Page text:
LUSS, Scotland – Edoardo Molinari of Italy claimed his first European Tour victory at the Scottish Open, shooting a 3-over 74 to beat Darren Clarke by three shots Sunday.
Scoring was very high after a long spell of rain at Loch Lomond, where Molinari finished at 12-under 272.
Clarke, of Northern Ireland, had begun the day a shot behind Molinari but had a 76. Frenchman Raphael Jacquelin closed with a 68 to place third at 8 under.
“When we teed off in the wind and rain I felt I didn’t have a chance because Darren is such a great player when it’s tough like that,” the 29-year-old Molinari said. “But after making a birdie at the third I increased that lead and from then I played conservatively, concentrating on hitting fairways, and I am proud of the way I did it.”
Molinari’s younger brother Francesco Molinari (72), Stephen Gallacher of Scotland (68) and Peter Hedblom of Sweden (72) trailed Jacquelin by a stroke. John Daly had a 77 and finished 14 shots off the pace.
The victory lifted Molinari into sixth place in the world ranking points table that will provide the first four members of this year’s European Ryder Cup team.
He is 11 points behind Ian Poulter in the fourth qualifying spot and there is now a real prospect of two brothers playing alongside each other in the Cup at Celtic Manor for the first time.
His younger brother, Francesco, also played in the final group, but faded from joint third place at the start of the day to joint fourth after 72.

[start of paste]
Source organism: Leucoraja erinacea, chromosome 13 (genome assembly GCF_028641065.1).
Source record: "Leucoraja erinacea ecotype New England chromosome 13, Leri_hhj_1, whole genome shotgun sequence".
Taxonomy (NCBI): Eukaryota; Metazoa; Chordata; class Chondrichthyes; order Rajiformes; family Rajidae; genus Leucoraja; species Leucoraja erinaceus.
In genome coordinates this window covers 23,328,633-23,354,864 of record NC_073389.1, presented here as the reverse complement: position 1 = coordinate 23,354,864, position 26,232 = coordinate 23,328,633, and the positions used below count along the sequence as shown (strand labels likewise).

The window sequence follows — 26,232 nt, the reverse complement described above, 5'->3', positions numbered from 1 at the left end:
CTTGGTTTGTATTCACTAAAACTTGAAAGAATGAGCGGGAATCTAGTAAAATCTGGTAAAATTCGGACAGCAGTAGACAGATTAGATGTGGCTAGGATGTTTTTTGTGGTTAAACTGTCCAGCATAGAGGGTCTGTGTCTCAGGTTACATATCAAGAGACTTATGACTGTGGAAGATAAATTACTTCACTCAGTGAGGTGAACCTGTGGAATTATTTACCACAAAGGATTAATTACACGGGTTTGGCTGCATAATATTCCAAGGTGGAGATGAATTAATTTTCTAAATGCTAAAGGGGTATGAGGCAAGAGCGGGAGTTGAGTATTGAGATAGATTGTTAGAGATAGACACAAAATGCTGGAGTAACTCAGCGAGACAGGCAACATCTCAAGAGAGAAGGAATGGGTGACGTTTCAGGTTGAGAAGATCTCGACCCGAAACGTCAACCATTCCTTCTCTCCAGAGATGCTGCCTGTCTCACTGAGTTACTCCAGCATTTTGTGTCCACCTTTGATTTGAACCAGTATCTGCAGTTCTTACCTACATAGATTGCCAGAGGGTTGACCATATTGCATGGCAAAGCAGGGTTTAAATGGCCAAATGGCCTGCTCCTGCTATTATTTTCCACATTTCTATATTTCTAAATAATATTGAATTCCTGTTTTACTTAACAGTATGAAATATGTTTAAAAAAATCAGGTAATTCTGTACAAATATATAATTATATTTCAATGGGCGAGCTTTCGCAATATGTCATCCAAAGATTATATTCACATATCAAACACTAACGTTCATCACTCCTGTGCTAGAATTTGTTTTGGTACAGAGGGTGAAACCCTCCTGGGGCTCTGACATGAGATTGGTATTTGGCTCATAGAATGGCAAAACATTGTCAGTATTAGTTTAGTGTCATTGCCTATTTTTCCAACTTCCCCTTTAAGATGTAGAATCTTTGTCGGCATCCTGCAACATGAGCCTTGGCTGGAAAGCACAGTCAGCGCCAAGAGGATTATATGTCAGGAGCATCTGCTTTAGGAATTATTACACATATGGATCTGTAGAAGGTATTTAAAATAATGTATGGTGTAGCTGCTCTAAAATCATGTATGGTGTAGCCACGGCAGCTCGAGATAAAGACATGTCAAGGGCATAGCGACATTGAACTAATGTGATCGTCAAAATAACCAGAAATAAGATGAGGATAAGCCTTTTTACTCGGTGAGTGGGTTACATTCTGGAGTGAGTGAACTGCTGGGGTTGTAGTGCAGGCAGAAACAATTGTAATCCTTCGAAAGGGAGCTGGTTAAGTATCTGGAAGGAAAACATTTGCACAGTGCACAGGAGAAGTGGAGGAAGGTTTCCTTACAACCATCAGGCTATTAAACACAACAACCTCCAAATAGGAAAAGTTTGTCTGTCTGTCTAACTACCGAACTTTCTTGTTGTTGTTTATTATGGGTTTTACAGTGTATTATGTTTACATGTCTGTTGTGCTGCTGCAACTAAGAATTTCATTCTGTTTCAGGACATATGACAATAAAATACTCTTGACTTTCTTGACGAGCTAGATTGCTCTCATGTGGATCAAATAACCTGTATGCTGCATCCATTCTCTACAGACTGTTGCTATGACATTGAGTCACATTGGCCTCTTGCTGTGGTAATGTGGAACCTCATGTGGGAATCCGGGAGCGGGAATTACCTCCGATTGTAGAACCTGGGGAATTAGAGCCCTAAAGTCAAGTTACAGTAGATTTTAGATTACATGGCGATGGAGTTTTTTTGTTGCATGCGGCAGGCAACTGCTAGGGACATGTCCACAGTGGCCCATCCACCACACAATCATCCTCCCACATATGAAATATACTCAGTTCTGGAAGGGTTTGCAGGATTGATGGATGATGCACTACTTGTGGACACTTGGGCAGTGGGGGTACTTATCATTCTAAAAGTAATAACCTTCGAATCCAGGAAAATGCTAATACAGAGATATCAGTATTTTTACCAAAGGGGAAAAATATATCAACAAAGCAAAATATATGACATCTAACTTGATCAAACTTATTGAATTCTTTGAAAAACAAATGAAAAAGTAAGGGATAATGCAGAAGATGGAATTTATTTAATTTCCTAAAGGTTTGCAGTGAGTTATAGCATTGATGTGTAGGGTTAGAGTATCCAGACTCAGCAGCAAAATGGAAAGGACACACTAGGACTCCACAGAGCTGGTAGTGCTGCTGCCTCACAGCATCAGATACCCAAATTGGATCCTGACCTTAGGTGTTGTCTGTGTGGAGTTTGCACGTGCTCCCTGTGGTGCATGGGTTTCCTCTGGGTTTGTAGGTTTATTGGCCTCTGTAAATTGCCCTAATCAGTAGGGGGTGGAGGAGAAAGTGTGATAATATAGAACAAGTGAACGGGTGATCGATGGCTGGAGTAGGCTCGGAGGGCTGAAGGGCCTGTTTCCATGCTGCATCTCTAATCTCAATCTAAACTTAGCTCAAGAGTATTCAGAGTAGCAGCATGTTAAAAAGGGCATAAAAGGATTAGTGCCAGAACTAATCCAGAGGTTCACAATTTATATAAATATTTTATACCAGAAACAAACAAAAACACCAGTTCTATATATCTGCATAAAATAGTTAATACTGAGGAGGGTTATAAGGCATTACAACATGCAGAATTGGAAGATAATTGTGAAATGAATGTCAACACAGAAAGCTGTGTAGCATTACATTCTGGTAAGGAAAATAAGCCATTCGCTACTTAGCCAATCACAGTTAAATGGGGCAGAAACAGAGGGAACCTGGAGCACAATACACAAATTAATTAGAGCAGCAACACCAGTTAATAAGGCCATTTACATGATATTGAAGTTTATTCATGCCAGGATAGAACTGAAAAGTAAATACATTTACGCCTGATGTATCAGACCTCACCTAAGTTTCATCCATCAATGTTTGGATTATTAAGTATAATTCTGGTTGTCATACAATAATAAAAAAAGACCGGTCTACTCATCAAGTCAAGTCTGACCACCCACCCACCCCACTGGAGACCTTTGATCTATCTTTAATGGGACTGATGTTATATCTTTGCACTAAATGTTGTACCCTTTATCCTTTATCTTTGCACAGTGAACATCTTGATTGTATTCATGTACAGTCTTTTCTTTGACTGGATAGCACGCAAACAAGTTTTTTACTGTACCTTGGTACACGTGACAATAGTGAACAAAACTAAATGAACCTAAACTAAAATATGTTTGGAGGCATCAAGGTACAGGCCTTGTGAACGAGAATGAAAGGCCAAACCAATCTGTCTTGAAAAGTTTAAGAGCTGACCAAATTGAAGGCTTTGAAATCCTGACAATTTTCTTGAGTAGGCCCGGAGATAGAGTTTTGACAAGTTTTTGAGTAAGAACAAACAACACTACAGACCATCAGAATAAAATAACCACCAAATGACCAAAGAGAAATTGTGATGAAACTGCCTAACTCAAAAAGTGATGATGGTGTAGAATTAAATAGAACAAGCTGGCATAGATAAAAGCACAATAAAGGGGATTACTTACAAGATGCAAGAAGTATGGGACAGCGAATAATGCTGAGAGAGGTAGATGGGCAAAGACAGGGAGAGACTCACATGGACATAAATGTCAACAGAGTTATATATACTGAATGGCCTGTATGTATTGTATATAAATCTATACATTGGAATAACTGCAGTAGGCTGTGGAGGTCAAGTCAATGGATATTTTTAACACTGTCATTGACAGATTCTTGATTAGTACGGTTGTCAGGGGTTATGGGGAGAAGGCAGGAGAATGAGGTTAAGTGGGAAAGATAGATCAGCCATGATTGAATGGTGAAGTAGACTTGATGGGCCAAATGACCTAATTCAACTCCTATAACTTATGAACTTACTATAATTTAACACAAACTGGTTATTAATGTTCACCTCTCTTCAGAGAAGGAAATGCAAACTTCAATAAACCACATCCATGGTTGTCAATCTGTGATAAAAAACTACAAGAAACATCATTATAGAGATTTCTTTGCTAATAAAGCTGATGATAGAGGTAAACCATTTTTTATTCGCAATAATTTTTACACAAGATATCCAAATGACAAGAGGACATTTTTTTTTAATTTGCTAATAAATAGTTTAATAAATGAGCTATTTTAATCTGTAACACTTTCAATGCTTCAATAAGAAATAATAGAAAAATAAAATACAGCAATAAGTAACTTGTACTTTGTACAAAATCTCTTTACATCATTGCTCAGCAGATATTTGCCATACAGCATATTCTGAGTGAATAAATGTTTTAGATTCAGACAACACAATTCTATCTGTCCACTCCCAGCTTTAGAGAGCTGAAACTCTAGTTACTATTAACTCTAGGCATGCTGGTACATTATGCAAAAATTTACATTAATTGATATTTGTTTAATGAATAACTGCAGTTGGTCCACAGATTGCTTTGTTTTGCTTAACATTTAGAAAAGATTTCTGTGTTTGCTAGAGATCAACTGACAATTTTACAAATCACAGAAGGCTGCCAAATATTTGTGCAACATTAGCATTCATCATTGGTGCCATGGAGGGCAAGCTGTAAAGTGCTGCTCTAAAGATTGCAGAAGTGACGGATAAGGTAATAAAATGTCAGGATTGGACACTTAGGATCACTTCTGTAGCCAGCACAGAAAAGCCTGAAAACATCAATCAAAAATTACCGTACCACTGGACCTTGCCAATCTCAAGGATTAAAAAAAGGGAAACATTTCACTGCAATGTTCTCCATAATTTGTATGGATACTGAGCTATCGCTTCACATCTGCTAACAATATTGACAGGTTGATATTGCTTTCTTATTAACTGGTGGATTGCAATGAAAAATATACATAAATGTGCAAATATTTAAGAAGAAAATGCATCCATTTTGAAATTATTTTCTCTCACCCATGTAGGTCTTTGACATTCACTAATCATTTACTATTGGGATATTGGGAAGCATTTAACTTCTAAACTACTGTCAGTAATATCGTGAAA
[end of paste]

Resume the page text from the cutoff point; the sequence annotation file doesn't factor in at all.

However, his $188,000 winnings lifted him into fifth automatic place overall in the European qualifying table on the basis of money earned on the European Tour.
“To be able to make my Ryder Cup debut would be fantastic and to play alongside my brother would be even better,” Edoardo Molinari said.
Clarke’s challenge for his first victory in Europe in nearly two years faded soon after the start of the final round.
At the par-5 third hole his sliced second shot ended up on the edge of a pond at the bottom of a steep slope by the green. His first two attempts to play up the slope ended with the ball rolling back to his feet.
As Clarke ran up a double bogey seven, Molinari sank a five-foot birdie putt and the gap between the two leaders expanded to four shots. It would never be completely closed.
Clarke’s consolation was that in finishing second he claimed a late entry into the British Open, which starts at St. Andrews on Thursday.